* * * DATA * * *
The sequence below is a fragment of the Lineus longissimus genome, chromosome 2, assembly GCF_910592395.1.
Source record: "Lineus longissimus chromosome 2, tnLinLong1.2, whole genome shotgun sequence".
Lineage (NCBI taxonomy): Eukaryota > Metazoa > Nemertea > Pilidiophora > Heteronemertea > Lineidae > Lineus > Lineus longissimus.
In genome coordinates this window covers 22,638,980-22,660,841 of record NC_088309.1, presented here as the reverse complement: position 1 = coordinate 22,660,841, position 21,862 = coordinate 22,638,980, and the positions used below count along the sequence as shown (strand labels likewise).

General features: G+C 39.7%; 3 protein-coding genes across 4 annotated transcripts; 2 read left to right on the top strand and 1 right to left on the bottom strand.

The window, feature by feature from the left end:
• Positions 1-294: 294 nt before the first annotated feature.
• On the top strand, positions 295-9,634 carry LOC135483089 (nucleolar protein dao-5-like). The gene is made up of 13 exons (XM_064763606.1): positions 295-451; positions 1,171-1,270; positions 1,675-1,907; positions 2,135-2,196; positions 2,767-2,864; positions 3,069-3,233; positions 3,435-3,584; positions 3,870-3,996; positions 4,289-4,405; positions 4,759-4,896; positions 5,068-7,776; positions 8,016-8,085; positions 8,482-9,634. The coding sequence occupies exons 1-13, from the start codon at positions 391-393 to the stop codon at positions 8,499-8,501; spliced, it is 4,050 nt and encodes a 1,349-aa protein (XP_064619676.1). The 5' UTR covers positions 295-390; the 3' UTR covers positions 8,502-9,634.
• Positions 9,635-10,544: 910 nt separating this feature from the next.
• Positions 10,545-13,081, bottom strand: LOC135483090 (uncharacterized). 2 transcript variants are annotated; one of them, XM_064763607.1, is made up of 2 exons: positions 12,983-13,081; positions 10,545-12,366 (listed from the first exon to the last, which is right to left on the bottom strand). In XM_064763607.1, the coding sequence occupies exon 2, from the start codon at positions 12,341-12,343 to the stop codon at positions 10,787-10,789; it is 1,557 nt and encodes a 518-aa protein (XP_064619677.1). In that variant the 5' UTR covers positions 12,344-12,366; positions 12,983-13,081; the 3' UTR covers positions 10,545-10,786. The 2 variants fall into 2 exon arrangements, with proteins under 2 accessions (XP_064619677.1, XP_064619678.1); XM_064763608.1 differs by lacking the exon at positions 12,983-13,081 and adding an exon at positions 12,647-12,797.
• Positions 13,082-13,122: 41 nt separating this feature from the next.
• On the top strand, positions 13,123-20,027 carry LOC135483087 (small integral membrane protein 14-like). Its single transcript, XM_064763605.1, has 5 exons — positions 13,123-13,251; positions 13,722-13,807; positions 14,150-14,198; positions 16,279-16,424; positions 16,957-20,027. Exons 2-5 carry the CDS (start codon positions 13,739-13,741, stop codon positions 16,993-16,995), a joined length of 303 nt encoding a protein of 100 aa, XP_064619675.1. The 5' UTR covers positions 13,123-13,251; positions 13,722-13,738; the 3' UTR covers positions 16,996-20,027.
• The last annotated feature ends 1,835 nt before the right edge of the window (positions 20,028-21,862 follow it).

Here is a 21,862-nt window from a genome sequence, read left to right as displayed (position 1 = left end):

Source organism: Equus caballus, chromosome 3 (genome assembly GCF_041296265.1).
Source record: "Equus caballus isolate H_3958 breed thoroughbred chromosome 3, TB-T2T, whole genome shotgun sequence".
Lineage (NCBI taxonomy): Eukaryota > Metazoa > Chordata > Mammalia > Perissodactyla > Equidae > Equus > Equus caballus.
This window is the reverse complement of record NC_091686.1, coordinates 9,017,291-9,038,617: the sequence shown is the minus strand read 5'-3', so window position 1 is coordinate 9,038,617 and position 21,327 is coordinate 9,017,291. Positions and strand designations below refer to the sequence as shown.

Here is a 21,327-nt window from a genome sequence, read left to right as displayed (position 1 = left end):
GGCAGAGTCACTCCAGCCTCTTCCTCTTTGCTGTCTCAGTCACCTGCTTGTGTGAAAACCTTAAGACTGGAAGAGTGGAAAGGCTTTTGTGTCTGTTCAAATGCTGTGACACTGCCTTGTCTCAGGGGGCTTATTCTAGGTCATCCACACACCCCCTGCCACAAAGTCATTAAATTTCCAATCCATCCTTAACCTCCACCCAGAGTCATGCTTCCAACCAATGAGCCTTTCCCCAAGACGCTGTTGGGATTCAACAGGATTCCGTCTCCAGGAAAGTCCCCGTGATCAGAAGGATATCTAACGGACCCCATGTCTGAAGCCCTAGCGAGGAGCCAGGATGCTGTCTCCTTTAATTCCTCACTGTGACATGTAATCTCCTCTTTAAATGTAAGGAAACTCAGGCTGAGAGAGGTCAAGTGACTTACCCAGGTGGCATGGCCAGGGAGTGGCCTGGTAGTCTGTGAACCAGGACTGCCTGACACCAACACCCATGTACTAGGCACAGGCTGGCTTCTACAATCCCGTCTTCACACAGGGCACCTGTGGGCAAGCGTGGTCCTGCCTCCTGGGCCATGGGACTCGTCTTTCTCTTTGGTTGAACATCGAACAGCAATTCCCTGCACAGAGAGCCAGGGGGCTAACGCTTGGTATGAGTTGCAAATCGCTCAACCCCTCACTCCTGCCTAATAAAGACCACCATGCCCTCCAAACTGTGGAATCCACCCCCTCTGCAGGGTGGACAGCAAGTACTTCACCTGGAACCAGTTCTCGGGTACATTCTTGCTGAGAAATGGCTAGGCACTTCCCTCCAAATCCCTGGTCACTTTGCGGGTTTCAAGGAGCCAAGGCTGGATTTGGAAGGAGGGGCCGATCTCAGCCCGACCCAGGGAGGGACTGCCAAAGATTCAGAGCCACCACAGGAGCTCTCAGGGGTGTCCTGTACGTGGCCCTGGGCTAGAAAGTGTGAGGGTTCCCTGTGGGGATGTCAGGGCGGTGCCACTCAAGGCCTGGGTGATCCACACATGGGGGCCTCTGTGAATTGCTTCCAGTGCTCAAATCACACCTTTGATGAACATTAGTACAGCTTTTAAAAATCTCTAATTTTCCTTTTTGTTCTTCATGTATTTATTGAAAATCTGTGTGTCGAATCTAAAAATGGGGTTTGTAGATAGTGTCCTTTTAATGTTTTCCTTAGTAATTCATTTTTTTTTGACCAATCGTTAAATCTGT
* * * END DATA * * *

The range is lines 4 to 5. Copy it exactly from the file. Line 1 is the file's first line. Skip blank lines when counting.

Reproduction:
In genome coordinates this window covers 22,638,980-22,660,841 of record NC_088309.1, presented here as the reverse complement: position 1 = coordinate 22,660,841, position 21,862 = coordinate 22,638,980, and the positions used below count along the sequence as shown (strand labels likewise).

General features: G+C 39.7%; 3 protein-coding genes across 4 annotated transcripts; 2 read left to right on the top strand and 1 right to left on the bottom strand.